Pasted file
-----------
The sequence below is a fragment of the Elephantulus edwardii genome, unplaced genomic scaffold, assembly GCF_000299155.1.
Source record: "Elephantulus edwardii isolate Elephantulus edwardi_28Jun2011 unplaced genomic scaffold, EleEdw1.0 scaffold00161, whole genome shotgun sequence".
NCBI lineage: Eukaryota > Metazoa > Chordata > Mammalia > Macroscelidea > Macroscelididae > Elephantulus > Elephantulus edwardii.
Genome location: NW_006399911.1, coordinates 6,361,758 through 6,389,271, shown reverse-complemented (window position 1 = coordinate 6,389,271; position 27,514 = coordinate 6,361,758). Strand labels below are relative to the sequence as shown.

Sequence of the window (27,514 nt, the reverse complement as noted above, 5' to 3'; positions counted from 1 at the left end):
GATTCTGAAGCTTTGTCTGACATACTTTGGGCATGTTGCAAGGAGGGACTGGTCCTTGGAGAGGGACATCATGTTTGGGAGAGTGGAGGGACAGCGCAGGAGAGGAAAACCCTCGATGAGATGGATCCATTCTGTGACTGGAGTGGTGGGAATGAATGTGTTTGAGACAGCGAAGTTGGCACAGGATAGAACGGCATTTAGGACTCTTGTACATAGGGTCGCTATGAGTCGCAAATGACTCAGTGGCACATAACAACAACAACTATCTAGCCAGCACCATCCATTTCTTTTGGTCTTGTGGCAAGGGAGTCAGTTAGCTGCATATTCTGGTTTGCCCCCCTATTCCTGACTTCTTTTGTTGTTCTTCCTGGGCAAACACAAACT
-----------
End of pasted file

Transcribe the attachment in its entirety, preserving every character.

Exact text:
The sequence below is a fragment of the Elephantulus edwardii genome, unplaced genomic scaffold, assembly GCF_000299155.1.
Source record: "Elephantulus edwardii isolate Elephantulus edwardi_28Jun2011 unplaced genomic scaffold, EleEdw1.0 scaffold00161, whole genome shotgun sequence".
NCBI lineage: Eukaryota > Metazoa > Chordata > Mammalia > Macroscelidea > Macroscelididae > Elephantulus > Elephantulus edwardii.
Genome location: NW_006399911.1, coordinates 6,361,758 through 6,389,271, shown reverse-complemented (window position 1 = coordinate 6,389,271; position 27,514 = coordinate 6,361,758). Strand labels below are relative to the sequence as shown.

Sequence of the window (27,514 nt, the reverse complement as noted above, 5' to 3'; positions counted from 1 at the left end):
GATTCTGAAGCTTTGTCTGACATACTTTGGGCATGTTGCAAGGAGGGACTGGTCCTTGGAGAGGGACATCATGTTTGGGAGAGTGGAGGGACAGCGCAGGAGAGGAAAACCCTCGATGAGATGGATCCATTCTGTGACTGGAGTGGTGGGAATGAATGTGTTTGAGACAGCGAAGTTGGCACAGGATAGAACGGCATTTAGGACTCTTGTACATAGGGTCGCTATGAGTCGCAAATGACTCAGTGGCACATAACAACAACAACTATCTAGCCAGCACCATCCATTTCTTTTGGTCTTGTGGCAAGGGAGTCAGTTAGCTGCATATTCTGGTTTGCCCCCCTATTCCTGACTTCTTTTGTTGTTCTTCCTGGGCAAACACAAACT